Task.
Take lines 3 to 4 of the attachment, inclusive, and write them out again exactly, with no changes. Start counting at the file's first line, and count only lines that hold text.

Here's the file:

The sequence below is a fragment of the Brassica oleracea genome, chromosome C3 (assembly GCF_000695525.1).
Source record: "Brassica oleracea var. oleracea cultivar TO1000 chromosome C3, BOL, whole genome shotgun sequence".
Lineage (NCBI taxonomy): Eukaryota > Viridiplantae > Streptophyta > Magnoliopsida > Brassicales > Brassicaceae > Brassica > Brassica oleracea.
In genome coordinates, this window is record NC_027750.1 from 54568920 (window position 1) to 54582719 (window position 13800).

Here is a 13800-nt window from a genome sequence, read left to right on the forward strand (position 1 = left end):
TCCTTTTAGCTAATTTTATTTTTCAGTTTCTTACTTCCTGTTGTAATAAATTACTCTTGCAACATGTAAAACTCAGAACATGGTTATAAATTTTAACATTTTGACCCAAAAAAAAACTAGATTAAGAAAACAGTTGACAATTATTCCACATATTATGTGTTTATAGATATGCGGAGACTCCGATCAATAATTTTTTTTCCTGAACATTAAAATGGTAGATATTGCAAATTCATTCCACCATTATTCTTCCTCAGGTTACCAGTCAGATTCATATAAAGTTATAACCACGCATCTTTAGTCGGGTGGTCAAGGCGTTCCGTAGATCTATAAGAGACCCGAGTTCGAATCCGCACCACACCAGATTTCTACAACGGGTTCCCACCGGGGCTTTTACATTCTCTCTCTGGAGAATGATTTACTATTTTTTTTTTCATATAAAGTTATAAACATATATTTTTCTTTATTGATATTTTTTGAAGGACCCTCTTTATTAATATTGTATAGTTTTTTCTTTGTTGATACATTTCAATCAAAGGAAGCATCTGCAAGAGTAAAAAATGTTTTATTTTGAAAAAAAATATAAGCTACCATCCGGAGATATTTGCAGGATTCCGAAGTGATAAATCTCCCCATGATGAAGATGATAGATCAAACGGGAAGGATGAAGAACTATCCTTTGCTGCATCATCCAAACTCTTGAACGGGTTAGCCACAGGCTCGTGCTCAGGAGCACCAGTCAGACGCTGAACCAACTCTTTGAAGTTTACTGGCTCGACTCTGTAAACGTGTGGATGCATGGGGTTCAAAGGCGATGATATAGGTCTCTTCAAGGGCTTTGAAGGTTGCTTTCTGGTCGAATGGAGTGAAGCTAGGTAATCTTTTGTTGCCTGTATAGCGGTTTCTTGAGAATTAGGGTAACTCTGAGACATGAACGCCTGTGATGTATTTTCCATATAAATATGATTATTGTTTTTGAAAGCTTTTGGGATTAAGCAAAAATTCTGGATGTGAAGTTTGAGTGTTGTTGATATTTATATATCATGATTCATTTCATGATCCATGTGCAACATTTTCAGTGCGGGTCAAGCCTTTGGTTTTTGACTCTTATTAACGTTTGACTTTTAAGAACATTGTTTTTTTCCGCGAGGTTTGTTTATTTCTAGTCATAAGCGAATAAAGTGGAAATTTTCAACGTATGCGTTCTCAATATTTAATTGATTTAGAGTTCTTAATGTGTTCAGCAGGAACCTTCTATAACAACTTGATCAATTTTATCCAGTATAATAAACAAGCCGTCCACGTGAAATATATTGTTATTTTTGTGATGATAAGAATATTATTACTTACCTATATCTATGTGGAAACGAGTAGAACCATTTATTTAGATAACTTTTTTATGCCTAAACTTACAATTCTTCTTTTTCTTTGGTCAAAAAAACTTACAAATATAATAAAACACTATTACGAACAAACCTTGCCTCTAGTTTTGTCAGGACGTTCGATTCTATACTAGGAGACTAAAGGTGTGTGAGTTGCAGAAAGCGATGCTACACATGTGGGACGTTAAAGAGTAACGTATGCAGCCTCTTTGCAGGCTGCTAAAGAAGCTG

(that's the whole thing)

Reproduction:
Lineage (NCBI taxonomy): Eukaryota > Viridiplantae > Streptophyta > Magnoliopsida > Brassicales > Brassicaceae > Brassica > Brassica oleracea.
In genome coordinates, this window is record NC_027750.1 from 54568920 (window position 1) to 54582719 (window position 13800).